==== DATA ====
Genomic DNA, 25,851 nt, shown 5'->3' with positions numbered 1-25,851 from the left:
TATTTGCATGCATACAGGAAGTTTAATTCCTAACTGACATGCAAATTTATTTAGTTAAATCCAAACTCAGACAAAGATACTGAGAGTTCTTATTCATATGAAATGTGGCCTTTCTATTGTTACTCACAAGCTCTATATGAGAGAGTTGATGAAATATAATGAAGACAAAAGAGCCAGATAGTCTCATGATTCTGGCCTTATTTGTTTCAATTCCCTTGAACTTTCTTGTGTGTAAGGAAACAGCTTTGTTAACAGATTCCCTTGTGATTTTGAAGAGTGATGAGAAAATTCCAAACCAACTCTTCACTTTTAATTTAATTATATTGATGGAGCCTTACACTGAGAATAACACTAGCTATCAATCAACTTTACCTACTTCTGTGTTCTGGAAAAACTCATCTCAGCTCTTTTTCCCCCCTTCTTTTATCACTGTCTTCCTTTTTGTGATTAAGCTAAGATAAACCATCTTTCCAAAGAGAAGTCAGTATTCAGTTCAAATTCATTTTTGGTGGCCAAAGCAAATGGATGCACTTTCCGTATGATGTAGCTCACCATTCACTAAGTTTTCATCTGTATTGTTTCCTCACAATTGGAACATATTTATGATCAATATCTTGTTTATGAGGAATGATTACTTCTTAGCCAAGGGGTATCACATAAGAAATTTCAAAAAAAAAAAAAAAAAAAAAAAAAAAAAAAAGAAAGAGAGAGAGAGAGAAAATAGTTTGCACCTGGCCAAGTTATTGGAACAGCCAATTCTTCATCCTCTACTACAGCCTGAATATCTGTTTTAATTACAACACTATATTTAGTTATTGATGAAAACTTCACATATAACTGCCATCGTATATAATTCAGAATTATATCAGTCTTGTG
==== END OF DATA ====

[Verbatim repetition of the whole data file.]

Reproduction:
Genomic DNA, 25,851 nt, shown 5'->3' with positions numbered 1-25,851 from the left:
TATTTGCATGCATACAGGAAGTTTAATTCCTAACTGACATGCAAATTTATTTAGTTAAATCCAAACTCAGACAAAGATACTGAGAGTTCTTATTCATATGAAATGTGGCCTTTCTATTGTTACTCACAAGCTCTATATGAGAGAGTTGATGAAATATAATGAAGACAAAAGAGCCAGATAGTCTCATGATTCTGGCCTTATTTGTTTCAATTCCCTTGAACTTTCTTGTGTGTAAGGAAACAGCTTTGTTAACAGATTCCCTTGTGATTTTGAAGAGTGATGAGAAAATTCCAAACCAACTCTTCACTTTTAATTTAATTATATTGATGGAGCCTTACACTGAGAATAACACTAGCTATCAATCAACTTTACCTACTTCTGTGTTCTGGAAAAACTCATCTCAGCTCTTTTTCCCCCCTTCTTTTATCACTGTCTTCCTTTTTGTGATTAAGCTAAGATAAACCATCTTTCCAAAGAGAAGTCAGTATTCAGTTCAAATTCATTTTTGGTGGCCAAAGCAAATGGATGCACTTTCCGTATGATGTAGCTCACCATTCACTAAGTTTTCATCTGTATTGTTTCCTCACAATTGGAACATATTTATGATCAATATCTTGTTTATGAGGAATGATTACTTCTTAGCCAAGGGGTATCACATAAGAAATTTCAAAAAAAAAAAAAAAAAAAAAAAAAAAAAAAAGAAAGAGAGAGAGAGAGAAAATAGTTTGCACCTGGCCAAGTTATTGGAACAGCCAATTCTTCATCCTCTACTACAGCCTGAATATCTGTTTTAATTACAACACTATATTTAGTTATTGATGAAAACTTCACATATAACTGCCATCGTATATAATTCAGAATTATATCAGTCTTGTG